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### Question L.35

Posted: Tue Oct 01, 2019 11:53 am
How do you balance the equation:

FeBr2 + Na2CO3 = NaBr + CO2 + Fe3O4

### Re: Question L.35

Posted: Tue Oct 01, 2019 1:54 pm
I think it's supposed to be Fe3Br8 instead of FeBr2 because the result from the second equation is supposed to be the input for that equation.

### Re: Question L.35

Posted: Tue Oct 01, 2019 2:07 pm
I got 3FeBr2 + 3Na2CO3 = 6NaBr + 3CO2 + Fe3O4 for balancing the equation. I started with the Fe and then did the Br and then the Na and then the C and O.

### Re: Question L.35  [ENDORSED]

Posted: Tue Oct 01, 2019 2:40 pm
Hello!

Dr. Lavelle posted on his website something titled “Solution Manual Errors 7th Edition”. I would suggest that you could look over these and if there is anything that seems kind of off, you can always look at it for reference. For L.35, he posted that the book messed up and FeBr2 needs to be Fe3Br8.

Best,
Rita

### Re: Question L.35

Posted: Thu Oct 03, 2019 12:10 pm
My equations are

Fe + Br 2 -> FeBr2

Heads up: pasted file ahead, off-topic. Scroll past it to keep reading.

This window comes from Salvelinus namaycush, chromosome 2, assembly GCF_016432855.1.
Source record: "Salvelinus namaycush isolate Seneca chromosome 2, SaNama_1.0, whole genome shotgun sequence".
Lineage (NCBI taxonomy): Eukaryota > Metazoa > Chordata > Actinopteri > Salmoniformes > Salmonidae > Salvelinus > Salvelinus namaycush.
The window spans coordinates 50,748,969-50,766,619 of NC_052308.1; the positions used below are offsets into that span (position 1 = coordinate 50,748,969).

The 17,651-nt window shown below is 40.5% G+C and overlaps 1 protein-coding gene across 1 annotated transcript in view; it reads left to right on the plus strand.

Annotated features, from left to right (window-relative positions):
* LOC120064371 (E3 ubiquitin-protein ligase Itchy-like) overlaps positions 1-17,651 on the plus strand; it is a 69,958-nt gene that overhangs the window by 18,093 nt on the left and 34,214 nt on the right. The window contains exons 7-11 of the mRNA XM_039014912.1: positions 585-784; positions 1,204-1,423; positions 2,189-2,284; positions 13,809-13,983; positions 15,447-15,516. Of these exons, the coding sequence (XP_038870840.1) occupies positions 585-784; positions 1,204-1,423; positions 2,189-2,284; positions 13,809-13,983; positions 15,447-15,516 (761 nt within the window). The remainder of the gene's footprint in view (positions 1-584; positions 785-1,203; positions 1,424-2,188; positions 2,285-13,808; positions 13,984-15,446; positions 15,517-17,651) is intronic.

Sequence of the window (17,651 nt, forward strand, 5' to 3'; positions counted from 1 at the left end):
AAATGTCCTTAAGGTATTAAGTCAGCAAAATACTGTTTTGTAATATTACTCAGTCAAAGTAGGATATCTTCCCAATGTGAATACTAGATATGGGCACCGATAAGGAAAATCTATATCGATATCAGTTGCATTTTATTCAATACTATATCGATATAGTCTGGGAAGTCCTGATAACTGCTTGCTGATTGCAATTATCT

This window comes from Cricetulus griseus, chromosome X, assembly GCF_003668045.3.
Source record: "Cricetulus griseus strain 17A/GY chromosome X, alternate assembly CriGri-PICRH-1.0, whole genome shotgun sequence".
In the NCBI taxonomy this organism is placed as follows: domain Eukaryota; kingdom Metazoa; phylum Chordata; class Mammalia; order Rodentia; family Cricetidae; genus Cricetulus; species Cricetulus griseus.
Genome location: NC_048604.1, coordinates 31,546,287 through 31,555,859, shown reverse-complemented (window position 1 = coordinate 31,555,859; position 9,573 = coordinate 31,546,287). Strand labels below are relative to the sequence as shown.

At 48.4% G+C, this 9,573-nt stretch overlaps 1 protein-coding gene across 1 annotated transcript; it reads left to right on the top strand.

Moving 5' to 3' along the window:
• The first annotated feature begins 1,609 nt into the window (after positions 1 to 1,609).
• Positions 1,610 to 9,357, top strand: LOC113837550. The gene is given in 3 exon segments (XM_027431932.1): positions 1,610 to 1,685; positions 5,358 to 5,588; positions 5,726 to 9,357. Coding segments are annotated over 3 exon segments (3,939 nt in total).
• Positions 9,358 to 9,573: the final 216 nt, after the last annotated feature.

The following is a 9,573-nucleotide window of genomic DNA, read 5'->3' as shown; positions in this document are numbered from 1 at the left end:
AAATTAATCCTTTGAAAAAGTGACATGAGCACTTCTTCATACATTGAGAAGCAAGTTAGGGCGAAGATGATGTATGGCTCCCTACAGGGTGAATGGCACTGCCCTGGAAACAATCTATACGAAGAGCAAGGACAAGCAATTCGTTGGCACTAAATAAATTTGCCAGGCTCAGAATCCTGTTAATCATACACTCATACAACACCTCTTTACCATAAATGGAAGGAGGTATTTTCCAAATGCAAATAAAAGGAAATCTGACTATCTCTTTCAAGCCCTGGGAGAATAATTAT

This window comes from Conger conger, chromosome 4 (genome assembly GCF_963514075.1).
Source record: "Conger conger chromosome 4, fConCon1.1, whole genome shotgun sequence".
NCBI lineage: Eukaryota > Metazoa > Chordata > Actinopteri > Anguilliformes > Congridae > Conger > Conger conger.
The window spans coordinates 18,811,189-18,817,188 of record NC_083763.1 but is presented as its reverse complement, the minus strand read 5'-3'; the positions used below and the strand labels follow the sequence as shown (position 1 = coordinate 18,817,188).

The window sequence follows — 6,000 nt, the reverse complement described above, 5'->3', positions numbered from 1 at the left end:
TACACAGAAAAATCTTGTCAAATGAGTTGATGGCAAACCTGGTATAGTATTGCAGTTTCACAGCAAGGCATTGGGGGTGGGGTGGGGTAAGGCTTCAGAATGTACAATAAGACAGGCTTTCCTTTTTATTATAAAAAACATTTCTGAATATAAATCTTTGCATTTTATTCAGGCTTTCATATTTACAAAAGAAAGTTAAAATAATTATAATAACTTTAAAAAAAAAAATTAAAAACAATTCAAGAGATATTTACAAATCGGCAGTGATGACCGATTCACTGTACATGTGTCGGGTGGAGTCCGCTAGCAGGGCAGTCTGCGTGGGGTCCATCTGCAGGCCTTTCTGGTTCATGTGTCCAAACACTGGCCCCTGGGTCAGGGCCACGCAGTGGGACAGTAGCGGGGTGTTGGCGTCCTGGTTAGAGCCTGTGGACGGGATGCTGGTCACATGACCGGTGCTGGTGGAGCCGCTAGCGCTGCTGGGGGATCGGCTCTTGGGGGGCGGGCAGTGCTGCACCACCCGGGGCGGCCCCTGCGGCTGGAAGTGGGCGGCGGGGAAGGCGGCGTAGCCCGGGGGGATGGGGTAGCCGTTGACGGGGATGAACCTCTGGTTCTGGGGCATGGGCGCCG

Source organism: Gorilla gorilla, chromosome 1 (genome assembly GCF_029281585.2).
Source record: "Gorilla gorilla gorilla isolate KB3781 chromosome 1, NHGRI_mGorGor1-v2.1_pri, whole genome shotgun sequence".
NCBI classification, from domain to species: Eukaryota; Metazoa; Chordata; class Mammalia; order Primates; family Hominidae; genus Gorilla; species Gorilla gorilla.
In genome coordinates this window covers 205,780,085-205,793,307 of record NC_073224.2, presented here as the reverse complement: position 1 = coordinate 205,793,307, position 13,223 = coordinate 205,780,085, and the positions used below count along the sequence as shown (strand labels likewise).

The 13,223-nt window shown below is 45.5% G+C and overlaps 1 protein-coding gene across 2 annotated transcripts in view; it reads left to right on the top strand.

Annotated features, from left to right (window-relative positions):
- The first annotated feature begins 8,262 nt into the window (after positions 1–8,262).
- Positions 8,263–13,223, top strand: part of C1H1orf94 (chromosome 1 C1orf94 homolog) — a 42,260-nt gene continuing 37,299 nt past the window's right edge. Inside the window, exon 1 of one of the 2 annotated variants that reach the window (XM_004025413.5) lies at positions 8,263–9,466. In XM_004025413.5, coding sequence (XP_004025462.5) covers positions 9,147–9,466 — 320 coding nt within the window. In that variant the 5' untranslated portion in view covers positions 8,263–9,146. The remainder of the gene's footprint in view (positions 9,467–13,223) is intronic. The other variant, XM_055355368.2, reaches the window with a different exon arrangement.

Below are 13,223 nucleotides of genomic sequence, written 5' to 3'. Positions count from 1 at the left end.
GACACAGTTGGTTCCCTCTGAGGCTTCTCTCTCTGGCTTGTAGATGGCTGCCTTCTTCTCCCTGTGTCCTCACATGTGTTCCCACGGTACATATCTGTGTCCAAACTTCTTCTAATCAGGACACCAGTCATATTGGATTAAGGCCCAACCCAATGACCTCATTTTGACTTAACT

3FeBr2 + Br2 -> Fe3Br8

Fe3Br8 + 4Na2CO3 -> 8NaBr + 4CO2 + Fe3O4

Assuming that the question was written incorrectly

### Re: Question L.35

Posted: Thu Oct 03, 2019 5:04 pm
Does anyone know how to finish this problem after balancing the equations? Thank you!

### Re: Question L.35

Posted: Thu Oct 03, 2019 8:54 pm
For the rest of the problem, you can see that from all of the balanced equations, for every 8NaBr to be produced, 3Fe is needed. You can then start with the dimensional analysis. First convert the ton of NaBr to grams, then use molar mass to get the number of moles in 2.5ton of NaBr. Then you can use the ratio of NaBr to Fe to get the moles of Fe. From there, you could use molar mass and unit conversion to calculate and convert the final mass of Fe needed. Hope this helped!